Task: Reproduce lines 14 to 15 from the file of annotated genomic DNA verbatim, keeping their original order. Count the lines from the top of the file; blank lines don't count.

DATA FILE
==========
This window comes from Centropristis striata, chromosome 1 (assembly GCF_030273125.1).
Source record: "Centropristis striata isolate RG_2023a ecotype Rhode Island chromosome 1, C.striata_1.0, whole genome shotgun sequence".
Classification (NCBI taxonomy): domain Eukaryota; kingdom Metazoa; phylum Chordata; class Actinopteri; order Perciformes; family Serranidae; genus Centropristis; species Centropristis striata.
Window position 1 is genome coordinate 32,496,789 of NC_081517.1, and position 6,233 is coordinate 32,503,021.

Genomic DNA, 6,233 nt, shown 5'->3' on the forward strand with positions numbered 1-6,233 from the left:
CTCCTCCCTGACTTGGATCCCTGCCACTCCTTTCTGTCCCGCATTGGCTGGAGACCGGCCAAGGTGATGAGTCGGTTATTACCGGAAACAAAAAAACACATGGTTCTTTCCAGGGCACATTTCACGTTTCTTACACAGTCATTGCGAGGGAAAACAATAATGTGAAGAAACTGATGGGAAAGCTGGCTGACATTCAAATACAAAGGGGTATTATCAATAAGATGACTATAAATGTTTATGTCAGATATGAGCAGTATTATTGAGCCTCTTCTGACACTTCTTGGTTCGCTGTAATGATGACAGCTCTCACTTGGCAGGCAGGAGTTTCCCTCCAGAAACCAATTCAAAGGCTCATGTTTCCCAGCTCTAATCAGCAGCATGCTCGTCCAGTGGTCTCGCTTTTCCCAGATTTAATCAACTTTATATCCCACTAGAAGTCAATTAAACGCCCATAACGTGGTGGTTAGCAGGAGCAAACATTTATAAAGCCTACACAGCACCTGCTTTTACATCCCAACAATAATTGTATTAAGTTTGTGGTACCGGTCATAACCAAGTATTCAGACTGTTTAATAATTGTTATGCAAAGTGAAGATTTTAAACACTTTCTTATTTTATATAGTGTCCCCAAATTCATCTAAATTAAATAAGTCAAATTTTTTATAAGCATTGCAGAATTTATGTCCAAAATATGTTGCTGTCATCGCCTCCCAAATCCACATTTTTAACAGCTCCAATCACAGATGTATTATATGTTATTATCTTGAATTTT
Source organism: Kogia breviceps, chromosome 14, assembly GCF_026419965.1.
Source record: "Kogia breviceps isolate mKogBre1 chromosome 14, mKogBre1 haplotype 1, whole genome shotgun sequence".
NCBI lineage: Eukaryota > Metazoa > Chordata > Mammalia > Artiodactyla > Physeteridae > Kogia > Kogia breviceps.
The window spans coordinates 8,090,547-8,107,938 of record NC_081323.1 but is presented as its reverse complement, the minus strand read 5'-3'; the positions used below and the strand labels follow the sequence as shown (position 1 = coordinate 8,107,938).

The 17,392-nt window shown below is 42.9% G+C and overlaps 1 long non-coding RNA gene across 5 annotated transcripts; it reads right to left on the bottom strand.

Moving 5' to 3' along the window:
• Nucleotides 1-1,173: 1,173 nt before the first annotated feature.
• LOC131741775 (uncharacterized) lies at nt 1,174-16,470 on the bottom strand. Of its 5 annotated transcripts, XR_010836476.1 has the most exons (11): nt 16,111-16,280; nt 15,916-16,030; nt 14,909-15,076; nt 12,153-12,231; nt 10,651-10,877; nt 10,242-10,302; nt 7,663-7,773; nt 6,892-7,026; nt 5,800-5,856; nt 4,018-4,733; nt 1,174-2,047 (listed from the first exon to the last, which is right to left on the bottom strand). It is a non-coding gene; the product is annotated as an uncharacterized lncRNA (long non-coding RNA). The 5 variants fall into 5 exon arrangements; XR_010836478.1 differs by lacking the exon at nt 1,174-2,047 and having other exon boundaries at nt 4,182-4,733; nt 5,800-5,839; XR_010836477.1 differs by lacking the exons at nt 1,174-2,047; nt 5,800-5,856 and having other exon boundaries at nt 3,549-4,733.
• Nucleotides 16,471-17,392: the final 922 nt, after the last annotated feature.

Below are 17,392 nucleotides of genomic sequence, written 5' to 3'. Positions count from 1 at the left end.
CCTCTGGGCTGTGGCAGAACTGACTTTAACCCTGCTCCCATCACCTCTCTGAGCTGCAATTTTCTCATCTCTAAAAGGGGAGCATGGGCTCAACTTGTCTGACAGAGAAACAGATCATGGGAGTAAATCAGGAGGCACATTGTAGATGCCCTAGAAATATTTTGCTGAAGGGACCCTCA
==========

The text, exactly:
• LOC131741775 (uncharacterized) lies at nt 1,174-16,470 on the bottom strand. Of its 5 annotated transcripts, XR_010836476.1 has the most exons (11): nt 16,111-16,280; nt 15,916-16,030; nt 14,909-15,076; nt 12,153-12,231; nt 10,651-10,877; nt 10,242-10,302; nt 7,663-7,773; nt 6,892-7,026; nt 5,800-5,856; nt 4,018-4,733; nt 1,174-2,047 (listed from the first exon to the last, which is right to left on the bottom strand). It is a non-coding gene; the product is annotated as an uncharacterized lncRNA (long non-coding RNA). The 5 variants fall into 5 exon arrangements; XR_010836478.1 differs by lacking the exon at nt 1,174-2,047 and having other exon boundaries at nt 4,182-4,733; nt 5,800-5,839; XR_010836477.1 differs by lacking the exons at nt 1,174-2,047; nt 5,800-5,856 and having other exon boundaries at nt 3,549-4,733.
• Nucleotides 16,471-17,392: the final 922 nt, after the last annotated feature.